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Acceptance of the risk? Bah!

Discussion in 'General Motorcycling Discussion' started by Sooty, Aug 29, 2009.

  1. http://www.morrisdailyherald.com/articles/2009/08/26/24581627/index.xml

    August 27th 2009 (so soz if repost)

    Friends don't let friends ride Harleys.
  2. el stupido.

    owner should reword 'loan' into 'theft' and counter-sue the fcuk out of him
  3. I don't let anyone ride my bike, ever, and it's not worth near as much as a Harley.

    Seriously, though, this sort of vexatious litigation makes the law a laughing-stock, and breeds all those stupid "Don't open this can with a .303 rifle"-type warning labels. Regrettably there is no law which protects people against the results of their own stupidity, both lender and borrower, in this case, so it seems.
  4. IANAL... well there's Volenti non fit injuria which I learned about in legal studies. However in this case that "Contributory negligence" thing probably applies. They're both idiots.
  5. The one who got hurt did something he knew he shouldn't have done and now wants someone else to pay for it. Yes, its a fantastic system we have which allows that.
  6. err, THEY have

    Local news and videos from Grundy County, Illinois
  7. Loaning a bike to someone is like loaning someone your tools or your missus, all 3 are gunna come back phucked.

    Mates dont let mates ride unlicensed or (dare I say it) out of class. but essentially its the same thing

  8. I don't advocate letting someone use a vehicle they aren't legally allowed to ride/drive. The Harley owner was stupid for doing that. The unlicenced rider was just as stupid. My point is that I don't think he should be allowed any right to sue a dummy for both of them being dummies. I see it pretty much the same as asking a mate for their snowboard, falling and breaking a limb then litigating against them for allowing me to do that because I'd never been on skis or a snowboard before. It isn't quite right IMO.
  9. yeah that bit doesnt sit real well with me either.........

  10. It's just the world we live in today. Personal responsibility is rare, it's always someone else's fault.
  11. Pitty he was only hurt, hope the bike was a total wreck.
  12. Only in America, the home of Litigation :grin:
  13. Ah therein lies the key.
    The laws in the US are way way different than here.
  14. +1 No Public health system.
    No compulsory third party injury system as far as I know? (Could be wrong)

    So if you are injured and required ongoing medical treatment you have to find some way of paying it. The market is king in the USA.
  15. Wondering if there is a defence?

    The owner knew the rider didn't have a bike licence but that is not relevant since a Harley doesn't really qualify as a real bike.

    Mind you if he also knew the guy didn't have a truck licence...?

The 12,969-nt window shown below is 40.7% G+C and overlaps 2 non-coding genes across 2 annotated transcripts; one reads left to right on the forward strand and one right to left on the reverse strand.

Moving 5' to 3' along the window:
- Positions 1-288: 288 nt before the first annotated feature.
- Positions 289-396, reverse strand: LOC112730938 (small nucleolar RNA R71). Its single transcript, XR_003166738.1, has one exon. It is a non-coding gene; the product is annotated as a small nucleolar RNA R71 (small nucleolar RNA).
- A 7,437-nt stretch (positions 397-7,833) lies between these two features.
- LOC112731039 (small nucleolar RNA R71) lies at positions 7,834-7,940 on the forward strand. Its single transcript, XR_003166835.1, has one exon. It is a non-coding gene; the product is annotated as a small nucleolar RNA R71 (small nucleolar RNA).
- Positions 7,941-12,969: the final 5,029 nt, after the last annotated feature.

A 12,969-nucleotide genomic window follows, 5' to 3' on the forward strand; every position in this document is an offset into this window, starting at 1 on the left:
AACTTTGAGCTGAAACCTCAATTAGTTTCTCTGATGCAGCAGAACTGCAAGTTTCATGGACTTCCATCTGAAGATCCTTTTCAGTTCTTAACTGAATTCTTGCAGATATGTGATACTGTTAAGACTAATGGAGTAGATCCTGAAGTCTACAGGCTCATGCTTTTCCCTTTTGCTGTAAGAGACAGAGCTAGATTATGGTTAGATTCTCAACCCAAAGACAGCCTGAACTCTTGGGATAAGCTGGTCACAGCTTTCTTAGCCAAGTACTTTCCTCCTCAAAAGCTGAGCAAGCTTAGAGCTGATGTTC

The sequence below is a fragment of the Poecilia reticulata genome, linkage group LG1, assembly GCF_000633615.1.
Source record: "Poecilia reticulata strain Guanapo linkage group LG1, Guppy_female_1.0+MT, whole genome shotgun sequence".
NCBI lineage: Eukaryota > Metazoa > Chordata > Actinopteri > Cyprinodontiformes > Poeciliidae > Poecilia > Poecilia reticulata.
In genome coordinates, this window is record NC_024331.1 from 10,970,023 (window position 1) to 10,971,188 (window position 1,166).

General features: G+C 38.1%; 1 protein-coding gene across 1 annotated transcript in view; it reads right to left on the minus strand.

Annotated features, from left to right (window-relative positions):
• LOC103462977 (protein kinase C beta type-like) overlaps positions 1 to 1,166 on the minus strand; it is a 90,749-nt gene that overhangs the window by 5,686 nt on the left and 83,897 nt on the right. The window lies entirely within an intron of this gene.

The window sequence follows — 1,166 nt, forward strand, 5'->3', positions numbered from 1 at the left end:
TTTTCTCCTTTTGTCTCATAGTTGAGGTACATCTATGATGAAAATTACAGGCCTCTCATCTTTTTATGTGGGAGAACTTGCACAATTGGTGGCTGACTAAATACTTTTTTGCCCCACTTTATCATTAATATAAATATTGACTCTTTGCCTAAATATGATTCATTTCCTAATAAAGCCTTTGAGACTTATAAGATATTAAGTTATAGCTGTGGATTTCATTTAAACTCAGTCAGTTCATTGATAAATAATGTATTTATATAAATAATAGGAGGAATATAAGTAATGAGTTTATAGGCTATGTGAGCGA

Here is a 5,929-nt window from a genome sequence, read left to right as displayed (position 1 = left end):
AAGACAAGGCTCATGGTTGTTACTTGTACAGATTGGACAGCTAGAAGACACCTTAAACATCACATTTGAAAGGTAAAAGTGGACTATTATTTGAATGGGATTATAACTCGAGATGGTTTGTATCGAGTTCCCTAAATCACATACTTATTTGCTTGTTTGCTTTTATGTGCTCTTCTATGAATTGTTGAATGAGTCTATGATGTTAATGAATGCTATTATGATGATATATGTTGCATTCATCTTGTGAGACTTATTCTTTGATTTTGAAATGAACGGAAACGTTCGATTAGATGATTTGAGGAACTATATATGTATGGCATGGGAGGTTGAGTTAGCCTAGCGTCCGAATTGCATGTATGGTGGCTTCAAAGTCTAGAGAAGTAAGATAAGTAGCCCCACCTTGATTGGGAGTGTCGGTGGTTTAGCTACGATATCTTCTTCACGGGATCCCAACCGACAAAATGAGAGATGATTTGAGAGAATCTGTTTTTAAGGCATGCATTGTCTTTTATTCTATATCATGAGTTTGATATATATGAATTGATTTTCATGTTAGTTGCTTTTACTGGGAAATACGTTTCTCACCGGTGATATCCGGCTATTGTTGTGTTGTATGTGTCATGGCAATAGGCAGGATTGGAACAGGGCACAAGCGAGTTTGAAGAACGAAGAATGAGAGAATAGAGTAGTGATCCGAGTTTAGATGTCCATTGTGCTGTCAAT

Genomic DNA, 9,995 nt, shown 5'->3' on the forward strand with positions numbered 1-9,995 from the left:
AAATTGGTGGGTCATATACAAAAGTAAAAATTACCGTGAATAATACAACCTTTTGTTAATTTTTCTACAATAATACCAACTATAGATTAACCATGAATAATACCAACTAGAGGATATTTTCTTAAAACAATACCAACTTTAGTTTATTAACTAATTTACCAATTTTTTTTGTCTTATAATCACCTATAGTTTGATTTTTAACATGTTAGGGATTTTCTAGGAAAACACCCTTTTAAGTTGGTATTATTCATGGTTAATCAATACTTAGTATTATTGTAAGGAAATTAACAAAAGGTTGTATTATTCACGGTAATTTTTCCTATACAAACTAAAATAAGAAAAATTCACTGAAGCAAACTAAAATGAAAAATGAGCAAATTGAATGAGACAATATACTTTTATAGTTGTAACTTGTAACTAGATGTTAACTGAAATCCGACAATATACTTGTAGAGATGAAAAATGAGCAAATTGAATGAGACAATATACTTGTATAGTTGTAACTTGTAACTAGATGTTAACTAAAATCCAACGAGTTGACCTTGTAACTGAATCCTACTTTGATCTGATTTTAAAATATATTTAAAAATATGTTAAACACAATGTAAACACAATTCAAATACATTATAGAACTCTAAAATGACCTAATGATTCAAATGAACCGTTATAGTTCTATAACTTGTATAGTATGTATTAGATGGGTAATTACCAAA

16. Funny, what I was 18, I borrowed a bike from a family friend, rode it, accidentally binned it, and I didn't sue. I payed him the value of the bike (not a Hardley; only a $3500 Dominator 650, and he didn't excessively mind [being on a 100 grand a year salary.]) - I f**ked up, I buggered his bike, I payed him for it. Funny that, thinking it was his fault didn't even factor in my mind-

    Main story short, you f**k up, you admit fault and do the right thing.

    Dude in the story deserves to get legal costs + damages on top of the case failing.
  17. I wonder if it's a case of I'm actually suing your insurance company? Like if I have full insurance, my mate crashes and he is FUBAR. I feel a bit guilty, see a loop hole where if he sues me my insurance will pay for it. My premium goes up a little, I fork out an excess but my conscious is clear. Anyone know if that could be a possibility?
  18. Correct, and as it should be.

    Liability insurance is required everywhere as far as I'm aware. However, that only covers people you hurt, not yourself.
  19. The Harley owner would have to have liabilaty insurance, its law., so thats who will eventually pay the injured rider. Then the owner will be sued by the insurance company.
    A yank friend of mine told me that he was at the end of a 3 car rear-ender, being the last car he was at fault, his insurance co paid up and then nearly sent him to the wall to recoup their losses.
  20. Here? I'm indifferent, it doesn't matter to me. It's in place and nothing will change that.

    In the US? Myriad reasons:

    It's not the fed govt's job
    They'll screw it up
    There's no money for it
    It'll lead to even more stupid laws regulating our private lives
    It'll screw up the private market
    and many more…

    It's already the government's fault that the insurance situation in the US is messed up (and most of the system is fine. Most of the people bitching about cost don't do their homework or have unreasonable expectations). The answer is not for the government to take control, but to undo the damage they're already responsible for.